She was operated a day later, by a Neurosurgeon colleague.
Her mom came over for surgery.
The biopsy was negative for malignancy.
She is now back to life, full swing, and on her last visit, showed me the steps of Zumba that she had recently learnt.
I wish I could dance like her. Life too.
I have not met another patient like her yet!

What is the best way to say bad news?
If the doc says it all, they are going to scare and worry themselves to sleepless nights and a disturbed life for a long time, whether literate or not.. Professional duties demand that one explains the truth in best possible and compassionate language. Knowledge of human nature teaches us that however “downplayed” you may convey the diagnosis, patient will think only of the worst (the very reason why doctors themselves make worst patients). If we don’t tell the real risks involved in the progression of that disease, patients will not take it seriously and continue to risk their lives, not investigate or neglect the suggested treatment. If we do tell, there is a feeling that the doc is “trying to extract” via tests etc. What helps here is the continuous “realtime” assessment of the patient’s nature, and finding the right relative balanced enough to confide in, with patient’s consent. Sometimes in patients who are overtly depressed and are at a suicidal risk, the doctor may have to withhold information (unless immediately lifesaving) for a while until a proper occasion.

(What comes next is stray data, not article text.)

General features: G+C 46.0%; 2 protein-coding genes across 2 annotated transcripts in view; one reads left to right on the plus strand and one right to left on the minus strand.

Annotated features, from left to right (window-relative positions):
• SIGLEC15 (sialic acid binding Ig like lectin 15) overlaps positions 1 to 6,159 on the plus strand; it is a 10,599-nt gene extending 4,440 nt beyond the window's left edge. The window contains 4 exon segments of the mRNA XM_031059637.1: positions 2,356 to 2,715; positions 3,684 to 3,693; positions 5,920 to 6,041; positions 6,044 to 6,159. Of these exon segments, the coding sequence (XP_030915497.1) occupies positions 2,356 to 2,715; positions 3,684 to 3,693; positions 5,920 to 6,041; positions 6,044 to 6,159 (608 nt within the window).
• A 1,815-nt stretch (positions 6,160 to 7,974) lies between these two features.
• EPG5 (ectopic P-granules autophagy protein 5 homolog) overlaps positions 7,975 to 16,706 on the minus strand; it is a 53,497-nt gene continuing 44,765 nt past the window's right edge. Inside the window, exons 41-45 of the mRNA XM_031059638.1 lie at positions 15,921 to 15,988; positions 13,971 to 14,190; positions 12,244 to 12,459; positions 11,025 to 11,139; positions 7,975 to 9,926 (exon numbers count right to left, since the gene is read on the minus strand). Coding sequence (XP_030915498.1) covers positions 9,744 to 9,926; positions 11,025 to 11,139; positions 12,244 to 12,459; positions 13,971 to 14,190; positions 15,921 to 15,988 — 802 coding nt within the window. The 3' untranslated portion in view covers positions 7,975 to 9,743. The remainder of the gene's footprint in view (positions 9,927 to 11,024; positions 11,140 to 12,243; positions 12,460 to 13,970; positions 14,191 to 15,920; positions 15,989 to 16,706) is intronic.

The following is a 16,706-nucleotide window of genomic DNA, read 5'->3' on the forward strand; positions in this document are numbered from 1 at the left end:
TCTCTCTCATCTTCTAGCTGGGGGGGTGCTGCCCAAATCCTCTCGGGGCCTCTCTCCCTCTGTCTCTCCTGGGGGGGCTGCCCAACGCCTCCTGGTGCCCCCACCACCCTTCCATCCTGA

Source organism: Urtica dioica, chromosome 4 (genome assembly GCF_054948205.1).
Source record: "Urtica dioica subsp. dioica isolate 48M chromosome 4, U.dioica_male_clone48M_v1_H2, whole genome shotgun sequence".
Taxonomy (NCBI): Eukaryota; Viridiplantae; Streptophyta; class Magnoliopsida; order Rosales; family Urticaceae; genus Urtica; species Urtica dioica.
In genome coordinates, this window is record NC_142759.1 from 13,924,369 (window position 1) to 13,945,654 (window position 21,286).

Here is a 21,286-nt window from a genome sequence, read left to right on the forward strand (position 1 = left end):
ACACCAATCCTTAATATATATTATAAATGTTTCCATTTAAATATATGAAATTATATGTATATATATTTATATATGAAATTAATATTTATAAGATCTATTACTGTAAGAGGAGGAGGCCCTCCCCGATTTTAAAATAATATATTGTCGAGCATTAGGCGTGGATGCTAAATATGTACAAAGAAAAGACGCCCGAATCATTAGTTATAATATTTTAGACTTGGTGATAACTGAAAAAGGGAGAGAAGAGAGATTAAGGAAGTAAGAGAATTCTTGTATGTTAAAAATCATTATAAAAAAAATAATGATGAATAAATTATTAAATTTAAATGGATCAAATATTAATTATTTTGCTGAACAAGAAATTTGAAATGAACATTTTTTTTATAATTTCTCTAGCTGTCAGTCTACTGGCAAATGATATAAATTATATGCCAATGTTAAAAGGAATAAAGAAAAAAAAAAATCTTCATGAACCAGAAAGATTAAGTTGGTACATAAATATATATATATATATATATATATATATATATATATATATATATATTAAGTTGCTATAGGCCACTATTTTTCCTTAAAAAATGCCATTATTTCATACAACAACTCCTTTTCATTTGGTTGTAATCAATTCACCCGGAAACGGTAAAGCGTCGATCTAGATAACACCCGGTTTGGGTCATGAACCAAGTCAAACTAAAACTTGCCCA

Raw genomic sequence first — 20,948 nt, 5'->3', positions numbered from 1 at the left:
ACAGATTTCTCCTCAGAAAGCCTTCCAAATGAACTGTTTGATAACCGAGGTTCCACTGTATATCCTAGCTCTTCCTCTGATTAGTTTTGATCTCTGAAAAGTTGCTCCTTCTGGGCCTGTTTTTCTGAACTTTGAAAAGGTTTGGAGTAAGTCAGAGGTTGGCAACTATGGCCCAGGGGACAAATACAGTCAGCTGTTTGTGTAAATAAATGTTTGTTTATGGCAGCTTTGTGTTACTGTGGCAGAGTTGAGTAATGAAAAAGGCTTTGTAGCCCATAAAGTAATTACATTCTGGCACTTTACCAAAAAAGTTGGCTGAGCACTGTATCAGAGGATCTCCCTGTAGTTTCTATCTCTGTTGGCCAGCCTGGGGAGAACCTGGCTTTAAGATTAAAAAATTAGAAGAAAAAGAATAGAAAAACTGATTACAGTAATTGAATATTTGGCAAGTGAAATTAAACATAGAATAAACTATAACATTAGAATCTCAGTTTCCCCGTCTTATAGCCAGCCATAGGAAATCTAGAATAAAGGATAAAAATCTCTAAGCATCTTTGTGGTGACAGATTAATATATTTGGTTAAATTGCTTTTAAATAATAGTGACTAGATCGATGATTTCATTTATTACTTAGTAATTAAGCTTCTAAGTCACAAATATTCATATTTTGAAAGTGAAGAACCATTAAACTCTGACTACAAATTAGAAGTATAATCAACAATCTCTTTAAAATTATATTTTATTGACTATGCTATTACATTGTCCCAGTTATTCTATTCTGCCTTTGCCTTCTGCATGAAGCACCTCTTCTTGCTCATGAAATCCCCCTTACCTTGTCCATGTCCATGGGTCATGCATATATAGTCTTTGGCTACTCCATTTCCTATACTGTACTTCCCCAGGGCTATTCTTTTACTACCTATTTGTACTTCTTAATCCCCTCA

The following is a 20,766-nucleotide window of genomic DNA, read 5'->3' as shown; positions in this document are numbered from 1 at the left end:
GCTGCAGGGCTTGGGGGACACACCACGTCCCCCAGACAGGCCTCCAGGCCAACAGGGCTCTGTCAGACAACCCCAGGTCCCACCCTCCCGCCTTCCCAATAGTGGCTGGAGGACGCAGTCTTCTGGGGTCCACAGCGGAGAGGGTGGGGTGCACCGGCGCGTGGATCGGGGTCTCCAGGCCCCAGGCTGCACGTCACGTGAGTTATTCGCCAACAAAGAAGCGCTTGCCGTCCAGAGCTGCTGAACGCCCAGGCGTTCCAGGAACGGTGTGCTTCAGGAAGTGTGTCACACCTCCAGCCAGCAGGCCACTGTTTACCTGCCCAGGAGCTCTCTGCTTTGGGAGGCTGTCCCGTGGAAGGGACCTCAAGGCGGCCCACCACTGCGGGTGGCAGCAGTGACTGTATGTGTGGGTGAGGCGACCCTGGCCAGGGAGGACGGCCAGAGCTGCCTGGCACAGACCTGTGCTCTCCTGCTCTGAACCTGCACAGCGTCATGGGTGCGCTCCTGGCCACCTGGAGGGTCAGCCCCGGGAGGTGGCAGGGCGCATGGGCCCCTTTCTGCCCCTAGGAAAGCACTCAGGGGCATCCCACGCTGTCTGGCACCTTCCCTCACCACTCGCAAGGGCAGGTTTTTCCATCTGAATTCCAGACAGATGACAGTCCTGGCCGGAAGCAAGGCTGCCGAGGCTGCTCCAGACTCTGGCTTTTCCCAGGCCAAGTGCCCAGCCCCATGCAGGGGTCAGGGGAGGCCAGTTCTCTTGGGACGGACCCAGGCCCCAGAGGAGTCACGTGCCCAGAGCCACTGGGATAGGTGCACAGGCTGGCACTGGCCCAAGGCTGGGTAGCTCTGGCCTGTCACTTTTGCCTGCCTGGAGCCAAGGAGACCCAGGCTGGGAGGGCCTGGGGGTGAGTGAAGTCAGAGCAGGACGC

In the west there mostly are “Conselling / Meeting rooms”, and a social worker, psychologist / counsellor present while gently breaking such news to the patient. Often in case of large / irate / violently oriented patients, there are security personnel guarding the room too. In India, the concept is evolving, and more needs to be discussed, considering a large number of “excessively emotional, illiterate, and often denial oriented” population which is also more superstitious, and avails of unrecognised alternative therapies even at the cost of their own life. Many doctors are equally sensitive /emotional, and I have seen colleagues who suffer patient’s bad news.

There is no doubt that the patient must be told the truth, but prediction of time to death (unless in emergencies where it is obvious) should be avoided. There are medical miracles. There are even Rabies cases who survived, cancers which didn’t progress as predicted, cured with treatments, there are even cases like Prof. Stephen Hawking, who have (productively) survived far beyond their predicted ALS death.

All said and done, the Doctor is not God.
Patient’s courage matters as much as their morale, in their survival. The doctor should guard both. One can only mention statistics in carefully chosen compassionate words. I also found it useful to tell the patient that “Come what may, I am in this battle on your side”.

May all doctors find their own peace with all the bad news that they must deal with. No one else will usually understand this trauma. There are thousands of doctors who die their patient’s death. Not everyone can express their agonies. This little article is for them.

© Dr. Rajas Deshpande